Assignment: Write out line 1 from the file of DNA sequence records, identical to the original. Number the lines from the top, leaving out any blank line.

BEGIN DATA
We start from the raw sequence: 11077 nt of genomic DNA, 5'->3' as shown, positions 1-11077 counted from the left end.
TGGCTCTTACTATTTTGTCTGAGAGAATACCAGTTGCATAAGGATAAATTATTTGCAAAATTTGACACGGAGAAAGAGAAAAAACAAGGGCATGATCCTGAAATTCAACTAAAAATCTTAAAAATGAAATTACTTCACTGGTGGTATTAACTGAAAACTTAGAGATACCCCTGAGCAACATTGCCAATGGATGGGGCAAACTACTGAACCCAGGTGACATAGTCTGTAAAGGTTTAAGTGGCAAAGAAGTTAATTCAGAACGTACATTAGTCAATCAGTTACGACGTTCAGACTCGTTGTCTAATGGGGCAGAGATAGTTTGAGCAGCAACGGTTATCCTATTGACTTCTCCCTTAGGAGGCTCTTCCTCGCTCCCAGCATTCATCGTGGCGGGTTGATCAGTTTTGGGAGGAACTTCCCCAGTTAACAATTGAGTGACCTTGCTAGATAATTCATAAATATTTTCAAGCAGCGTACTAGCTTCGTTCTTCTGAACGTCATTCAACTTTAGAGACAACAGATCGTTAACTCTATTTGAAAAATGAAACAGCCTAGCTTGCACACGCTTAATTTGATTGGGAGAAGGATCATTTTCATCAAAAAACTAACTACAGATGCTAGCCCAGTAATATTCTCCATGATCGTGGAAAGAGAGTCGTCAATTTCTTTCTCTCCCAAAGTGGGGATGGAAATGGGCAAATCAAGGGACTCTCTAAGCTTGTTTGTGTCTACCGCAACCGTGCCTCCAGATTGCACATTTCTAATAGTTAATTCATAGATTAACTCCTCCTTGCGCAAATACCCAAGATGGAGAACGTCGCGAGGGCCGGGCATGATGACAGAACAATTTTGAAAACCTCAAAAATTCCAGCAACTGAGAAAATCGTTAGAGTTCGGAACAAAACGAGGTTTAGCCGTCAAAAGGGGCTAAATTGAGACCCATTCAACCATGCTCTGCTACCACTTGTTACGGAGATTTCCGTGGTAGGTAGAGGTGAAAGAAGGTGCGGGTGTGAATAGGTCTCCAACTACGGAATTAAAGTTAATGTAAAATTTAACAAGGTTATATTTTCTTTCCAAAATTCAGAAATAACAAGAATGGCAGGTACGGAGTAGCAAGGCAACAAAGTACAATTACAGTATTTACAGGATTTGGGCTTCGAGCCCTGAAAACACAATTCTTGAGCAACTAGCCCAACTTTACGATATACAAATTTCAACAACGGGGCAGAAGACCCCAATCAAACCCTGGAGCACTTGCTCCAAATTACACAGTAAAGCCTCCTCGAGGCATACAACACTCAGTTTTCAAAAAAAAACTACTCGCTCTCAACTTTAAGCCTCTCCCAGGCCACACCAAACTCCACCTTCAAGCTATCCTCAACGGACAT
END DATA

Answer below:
We start from the raw sequence: 11077 nt of genomic DNA, 5'->3' as shown, positions 1-11077 counted from the left end.